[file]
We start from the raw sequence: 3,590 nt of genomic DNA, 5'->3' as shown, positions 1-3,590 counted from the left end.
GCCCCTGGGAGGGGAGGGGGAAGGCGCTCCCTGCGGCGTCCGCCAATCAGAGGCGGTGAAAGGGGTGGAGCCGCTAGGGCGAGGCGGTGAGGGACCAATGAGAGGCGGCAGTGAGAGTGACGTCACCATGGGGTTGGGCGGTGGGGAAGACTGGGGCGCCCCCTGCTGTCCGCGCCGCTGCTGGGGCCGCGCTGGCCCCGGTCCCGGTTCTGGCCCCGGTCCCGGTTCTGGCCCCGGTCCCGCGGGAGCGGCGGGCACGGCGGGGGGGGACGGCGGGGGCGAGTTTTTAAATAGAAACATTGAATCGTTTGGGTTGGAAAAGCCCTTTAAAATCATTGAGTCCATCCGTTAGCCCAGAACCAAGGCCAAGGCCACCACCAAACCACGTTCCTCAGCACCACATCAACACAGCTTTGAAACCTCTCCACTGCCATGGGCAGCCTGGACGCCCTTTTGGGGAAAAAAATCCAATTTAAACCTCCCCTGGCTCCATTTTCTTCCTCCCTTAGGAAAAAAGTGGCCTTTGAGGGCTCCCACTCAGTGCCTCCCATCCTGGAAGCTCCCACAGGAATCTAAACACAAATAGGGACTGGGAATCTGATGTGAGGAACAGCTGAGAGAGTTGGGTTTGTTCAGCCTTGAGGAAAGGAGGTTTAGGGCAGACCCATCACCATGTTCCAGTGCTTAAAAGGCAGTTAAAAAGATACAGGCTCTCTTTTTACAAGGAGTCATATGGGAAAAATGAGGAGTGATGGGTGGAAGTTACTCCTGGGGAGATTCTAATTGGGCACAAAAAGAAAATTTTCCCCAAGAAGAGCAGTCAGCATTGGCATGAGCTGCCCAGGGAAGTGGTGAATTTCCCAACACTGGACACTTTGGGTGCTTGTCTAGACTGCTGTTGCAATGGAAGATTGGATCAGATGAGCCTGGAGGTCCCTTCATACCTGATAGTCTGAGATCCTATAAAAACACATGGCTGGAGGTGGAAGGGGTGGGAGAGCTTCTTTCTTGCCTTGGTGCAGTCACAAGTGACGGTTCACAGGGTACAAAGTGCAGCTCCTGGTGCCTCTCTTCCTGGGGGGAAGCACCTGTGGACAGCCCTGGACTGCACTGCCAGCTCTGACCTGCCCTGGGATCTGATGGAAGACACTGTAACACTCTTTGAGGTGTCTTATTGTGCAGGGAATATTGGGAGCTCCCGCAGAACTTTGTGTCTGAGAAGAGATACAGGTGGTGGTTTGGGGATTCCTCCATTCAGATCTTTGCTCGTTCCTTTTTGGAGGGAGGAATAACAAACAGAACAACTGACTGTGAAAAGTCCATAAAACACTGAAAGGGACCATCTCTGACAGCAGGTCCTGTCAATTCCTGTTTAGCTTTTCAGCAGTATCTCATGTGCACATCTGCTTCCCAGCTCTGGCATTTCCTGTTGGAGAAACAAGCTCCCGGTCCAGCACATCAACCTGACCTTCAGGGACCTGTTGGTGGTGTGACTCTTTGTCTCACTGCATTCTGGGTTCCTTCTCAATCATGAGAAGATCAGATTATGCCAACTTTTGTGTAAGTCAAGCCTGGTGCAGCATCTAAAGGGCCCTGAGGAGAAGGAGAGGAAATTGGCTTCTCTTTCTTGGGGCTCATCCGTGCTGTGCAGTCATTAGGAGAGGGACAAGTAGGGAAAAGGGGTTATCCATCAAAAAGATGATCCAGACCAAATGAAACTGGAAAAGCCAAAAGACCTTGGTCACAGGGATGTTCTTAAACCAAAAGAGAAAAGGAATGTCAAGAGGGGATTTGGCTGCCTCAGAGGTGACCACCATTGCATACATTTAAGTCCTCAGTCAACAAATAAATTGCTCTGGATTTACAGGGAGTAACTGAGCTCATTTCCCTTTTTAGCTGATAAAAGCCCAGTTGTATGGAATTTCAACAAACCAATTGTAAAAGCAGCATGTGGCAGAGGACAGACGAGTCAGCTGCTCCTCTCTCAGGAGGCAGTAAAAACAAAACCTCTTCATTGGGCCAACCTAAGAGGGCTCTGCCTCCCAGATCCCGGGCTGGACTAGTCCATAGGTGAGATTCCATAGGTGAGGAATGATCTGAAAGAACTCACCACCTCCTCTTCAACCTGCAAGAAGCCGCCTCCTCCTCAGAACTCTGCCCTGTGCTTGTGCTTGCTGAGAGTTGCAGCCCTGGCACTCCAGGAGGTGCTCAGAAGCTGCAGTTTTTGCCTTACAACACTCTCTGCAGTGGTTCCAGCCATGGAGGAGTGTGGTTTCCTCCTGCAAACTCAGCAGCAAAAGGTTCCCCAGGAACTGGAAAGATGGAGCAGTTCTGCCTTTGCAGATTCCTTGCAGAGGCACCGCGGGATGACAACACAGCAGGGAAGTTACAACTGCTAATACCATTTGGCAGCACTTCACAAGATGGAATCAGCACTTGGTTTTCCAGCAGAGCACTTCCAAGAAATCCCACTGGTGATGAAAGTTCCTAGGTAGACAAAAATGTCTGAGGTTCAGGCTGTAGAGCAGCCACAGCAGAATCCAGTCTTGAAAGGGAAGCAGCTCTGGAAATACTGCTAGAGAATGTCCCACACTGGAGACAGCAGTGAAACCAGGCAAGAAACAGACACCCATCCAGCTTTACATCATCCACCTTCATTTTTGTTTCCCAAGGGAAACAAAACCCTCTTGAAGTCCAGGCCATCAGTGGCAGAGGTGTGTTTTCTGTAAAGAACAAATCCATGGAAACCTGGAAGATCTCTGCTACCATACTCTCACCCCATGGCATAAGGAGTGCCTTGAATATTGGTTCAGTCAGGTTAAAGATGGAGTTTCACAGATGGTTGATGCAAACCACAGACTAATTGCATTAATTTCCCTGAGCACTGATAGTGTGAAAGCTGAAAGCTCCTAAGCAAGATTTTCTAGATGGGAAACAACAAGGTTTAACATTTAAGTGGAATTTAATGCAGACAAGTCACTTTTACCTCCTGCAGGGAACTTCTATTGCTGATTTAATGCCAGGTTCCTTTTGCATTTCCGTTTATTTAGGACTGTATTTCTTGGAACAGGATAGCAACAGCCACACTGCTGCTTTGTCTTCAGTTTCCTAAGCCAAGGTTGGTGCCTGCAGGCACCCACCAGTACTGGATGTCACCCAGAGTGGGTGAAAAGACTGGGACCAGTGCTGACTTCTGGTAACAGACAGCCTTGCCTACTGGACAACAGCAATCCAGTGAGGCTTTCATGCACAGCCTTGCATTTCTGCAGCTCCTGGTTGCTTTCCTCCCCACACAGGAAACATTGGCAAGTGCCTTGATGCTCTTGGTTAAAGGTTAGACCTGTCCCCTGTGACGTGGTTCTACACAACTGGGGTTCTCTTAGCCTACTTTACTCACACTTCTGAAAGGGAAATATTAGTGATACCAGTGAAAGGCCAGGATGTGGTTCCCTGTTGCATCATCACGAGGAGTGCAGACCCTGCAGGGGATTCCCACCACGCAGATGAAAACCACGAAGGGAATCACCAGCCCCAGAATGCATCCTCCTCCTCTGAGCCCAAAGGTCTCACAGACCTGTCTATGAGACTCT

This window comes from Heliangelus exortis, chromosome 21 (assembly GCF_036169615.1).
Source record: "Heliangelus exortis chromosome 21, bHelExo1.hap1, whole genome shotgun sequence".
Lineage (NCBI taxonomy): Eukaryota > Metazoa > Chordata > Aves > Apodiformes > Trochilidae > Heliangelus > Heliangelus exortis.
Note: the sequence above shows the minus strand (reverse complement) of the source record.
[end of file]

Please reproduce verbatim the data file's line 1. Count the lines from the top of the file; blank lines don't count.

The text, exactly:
We start from the raw sequence: 3,590 nt of genomic DNA, 5'->3' as shown, positions 1-3,590 counted from the left end.